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Octet (Schubert)

The Octet in F major, D. 803 was composed by Franz Schubert in March 1824. It was commissioned by the renowned clarinetist Ferdinand Troyer and came from the same period as two of Schubert's other major chamber works, the 'Rosamunde' and 'Death and the Maiden' string quartets.

Structure

Consisting of six movements, the Octet takes almost an hour to perform.

  1. Adagio – Allegro – Più allegro ;
  2. Adagio ;
  3. Allegro vivace – Trio – Allegro vivace ;
  4. Andante – variations. Un poco più mosso – Più lento ;
  5. Menuetto. Allegretto – Trio – Menuetto – Coda ;
  6. Andante molto – Allegro – Andante molto – Allegro molto.

The Octet boasts the largest scale for any chamber work by Schubert. It is scored for a clarinet, a bassoon, a horn, two violins, a viola, a cello, and a double bass. This instrumentation is similar to that of the Beethoven Septet, differing only by the addition of a second violin.

Octet D. 803
1. Adagio - Allegro
File:Franz Schubert - Octet - 1. Adagio - Allegro.ogg

2. Adagio
File:Franz Schubert - Octet - 2. Adagio.ogg

3. Scherzo
File:Franz Schubert - Octet - 3. Scherzo.ogg

4. Andante
File:Franz Schubert - Octet - 4. Andante.ogg

5. Menuetto
File:Franz Schubert - Octet - 5. Menuetto.ogg

6. Andante Molto - Allegro
File:Franz Schubert - Octet - 6. Andante Molto - Allegro.ogg
Performance on period instruments by:
  • Violin 1, Monica Hugget (Director)
  • Violin 2, Rob Diggins
  • Viola, Vicki Gunn
  • Cello, Sarah Freiberg
  • Bass, Curtis Daily
  • Clarinet, William McColl
  • Horn, R.J. Kelley
  • Bassoon, Charles Kaufmann

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Background

In response to a reported request by Troyer for a work similar to Beethoven's Septet, Op. 20, Schubert composed the Octet in early 1824. The work was first performed at the home of Troyer's employer, the Archduke Rudolf (to whom Beethoven's Archduke Trio is dedicated) and included many of the musicians who premiered the Septet.[1]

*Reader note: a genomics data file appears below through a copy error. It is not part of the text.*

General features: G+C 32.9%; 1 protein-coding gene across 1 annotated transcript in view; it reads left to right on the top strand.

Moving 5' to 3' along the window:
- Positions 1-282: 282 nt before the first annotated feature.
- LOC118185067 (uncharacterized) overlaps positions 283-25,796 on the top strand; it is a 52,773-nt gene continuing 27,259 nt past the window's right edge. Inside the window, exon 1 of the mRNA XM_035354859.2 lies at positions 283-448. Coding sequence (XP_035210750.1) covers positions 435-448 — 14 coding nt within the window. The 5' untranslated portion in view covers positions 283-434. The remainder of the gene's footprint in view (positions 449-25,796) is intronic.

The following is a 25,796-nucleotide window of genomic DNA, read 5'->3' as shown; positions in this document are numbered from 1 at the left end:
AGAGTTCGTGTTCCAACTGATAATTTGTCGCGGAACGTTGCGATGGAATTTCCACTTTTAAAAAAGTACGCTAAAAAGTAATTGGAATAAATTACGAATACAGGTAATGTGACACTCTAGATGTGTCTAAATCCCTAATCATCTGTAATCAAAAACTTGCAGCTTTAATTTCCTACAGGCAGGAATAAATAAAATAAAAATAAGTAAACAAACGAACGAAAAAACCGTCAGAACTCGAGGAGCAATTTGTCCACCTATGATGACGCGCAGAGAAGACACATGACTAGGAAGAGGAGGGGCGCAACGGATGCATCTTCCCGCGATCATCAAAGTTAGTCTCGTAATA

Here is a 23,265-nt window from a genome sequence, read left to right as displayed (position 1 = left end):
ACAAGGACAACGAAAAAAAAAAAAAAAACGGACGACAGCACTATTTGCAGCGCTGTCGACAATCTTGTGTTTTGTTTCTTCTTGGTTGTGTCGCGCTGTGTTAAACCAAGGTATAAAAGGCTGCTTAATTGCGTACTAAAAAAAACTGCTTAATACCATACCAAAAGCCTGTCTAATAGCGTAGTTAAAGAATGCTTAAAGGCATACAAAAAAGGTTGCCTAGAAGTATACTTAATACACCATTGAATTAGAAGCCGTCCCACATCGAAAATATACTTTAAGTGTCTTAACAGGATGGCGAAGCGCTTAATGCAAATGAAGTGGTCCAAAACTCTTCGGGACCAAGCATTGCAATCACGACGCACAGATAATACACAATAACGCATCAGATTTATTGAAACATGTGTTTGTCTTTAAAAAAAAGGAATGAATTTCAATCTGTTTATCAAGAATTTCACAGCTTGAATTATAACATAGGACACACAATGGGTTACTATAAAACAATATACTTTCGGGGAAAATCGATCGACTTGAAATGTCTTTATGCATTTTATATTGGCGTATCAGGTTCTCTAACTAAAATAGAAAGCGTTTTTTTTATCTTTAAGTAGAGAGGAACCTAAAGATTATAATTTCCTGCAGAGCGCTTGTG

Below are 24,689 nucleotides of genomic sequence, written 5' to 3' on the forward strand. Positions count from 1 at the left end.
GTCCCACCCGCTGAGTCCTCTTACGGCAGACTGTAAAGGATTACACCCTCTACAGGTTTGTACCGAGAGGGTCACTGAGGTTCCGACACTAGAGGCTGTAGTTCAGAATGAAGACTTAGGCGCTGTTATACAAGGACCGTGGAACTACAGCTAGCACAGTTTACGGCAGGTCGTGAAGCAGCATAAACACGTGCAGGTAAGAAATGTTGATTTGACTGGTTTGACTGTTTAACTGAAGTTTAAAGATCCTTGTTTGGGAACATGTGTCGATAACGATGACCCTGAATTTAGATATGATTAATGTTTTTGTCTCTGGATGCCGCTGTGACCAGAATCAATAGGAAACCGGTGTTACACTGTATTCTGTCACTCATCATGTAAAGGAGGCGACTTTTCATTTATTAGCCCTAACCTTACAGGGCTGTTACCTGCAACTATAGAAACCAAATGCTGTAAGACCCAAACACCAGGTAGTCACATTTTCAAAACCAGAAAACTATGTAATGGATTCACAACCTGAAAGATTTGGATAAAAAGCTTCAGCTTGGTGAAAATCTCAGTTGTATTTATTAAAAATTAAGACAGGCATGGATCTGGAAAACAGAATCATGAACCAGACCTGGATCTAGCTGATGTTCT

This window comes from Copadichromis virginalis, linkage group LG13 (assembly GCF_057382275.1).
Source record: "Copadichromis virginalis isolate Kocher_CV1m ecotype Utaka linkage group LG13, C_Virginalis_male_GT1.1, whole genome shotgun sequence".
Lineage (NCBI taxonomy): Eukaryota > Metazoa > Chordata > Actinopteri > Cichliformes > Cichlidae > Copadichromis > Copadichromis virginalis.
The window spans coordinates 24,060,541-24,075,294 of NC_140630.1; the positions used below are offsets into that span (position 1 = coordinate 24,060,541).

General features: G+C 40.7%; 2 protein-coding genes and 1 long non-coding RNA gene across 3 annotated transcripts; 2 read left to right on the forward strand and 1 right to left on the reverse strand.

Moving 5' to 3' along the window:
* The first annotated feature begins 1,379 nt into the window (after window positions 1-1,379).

Analysis

The basic structure of the movements is similar to those of the Septet, as are many of the key relationships between the movements and principal key (E flat for the Septet, F major of the Octet).[2] The theme of the first movement is derived from Schubert’s song Der Wanderer. The fourth movement variations are based on a theme from Schubert's Singspiel Die Freunde von Salamanka.[3]

Recordings

The Melos Ensemble was founded to perform works such as the Octet for wind instruments and strings. The Octet was recorded in 1967 with Gervase de Peyer (clarinet), William Waterhouse (bassoon), Neill Sanders (horn), Emanuel Hurwitz and Ivor McMahon (violin), Cecil Aronowitz (viola), Terence Weil (cello) and Adrian Beers (double bass).[4]

A recording of the chamber ensemble of the Academy of St Martin in the Fields with Iona Brown (violin I) and Timothy Brown (horn) won a Grand Prix du Disque.[5]

The Camerata Freden recorded it in 2003 with Adrian Adlam (violin I), Cristiano Gualco (violin II), Michael Hesselink (clarinet), Marjolein Dispa (viola), Michel Dispa (cello), Ilka Emmert (double-bass), Letizia Viola (bassoon) and Ron Schaaoer (horn).[6][7]

Notes

References

External links

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